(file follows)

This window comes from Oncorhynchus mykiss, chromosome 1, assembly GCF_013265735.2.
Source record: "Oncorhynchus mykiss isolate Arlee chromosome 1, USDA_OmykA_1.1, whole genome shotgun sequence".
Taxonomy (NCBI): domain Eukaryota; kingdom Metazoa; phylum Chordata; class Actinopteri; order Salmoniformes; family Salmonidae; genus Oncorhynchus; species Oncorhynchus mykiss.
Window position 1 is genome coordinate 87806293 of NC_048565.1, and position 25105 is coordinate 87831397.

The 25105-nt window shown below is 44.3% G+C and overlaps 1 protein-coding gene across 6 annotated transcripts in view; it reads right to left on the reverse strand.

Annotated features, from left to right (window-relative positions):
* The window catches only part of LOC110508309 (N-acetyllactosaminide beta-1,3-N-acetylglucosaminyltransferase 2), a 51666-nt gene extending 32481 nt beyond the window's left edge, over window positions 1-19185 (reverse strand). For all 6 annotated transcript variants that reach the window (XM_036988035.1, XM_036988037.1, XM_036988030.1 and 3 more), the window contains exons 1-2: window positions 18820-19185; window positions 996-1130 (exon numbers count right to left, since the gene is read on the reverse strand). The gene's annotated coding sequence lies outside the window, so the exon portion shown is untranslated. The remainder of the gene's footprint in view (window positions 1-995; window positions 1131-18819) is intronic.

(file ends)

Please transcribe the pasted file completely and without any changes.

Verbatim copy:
This window comes from Oncorhynchus mykiss, chromosome 1, assembly GCF_013265735.2.
Source record: "Oncorhynchus mykiss isolate Arlee chromosome 1, USDA_OmykA_1.1, whole genome shotgun sequence".
Taxonomy (NCBI): domain Eukaryota; kingdom Metazoa; phylum Chordata; class Actinopteri; order Salmoniformes; family Salmonidae; genus Oncorhynchus; species Oncorhynchus mykiss.
Window position 1 is genome coordinate 87806293 of NC_048565.1, and position 25105 is coordinate 87831397.

The 25105-nt window shown below is 44.3% G+C and overlaps 1 protein-coding gene across 6 annotated transcripts in view; it reads right to left on the reverse strand.

Annotated features, from left to right (window-relative positions):
* The window catches only part of LOC110508309 (N-acetyllactosaminide beta-1,3-N-acetylglucosaminyltransferase 2), a 51666-nt gene extending 32481 nt beyond the window's left edge, over window positions 1-19185 (reverse strand). For all 6 annotated transcript variants that reach the window (XM_036988035.1, XM_036988037.1, XM_036988030.1 and 3 more), the window contains exons 1-2: window positions 18820-19185; window positions 996-1130 (exon numbers count right to left, since the gene is read on the reverse strand). The gene's annotated coding sequence lies outside the window, so the exon portion shown is untranslated. The remainder of the gene's footprint in view (window positions 1-995; window positions 1131-18819) is intronic.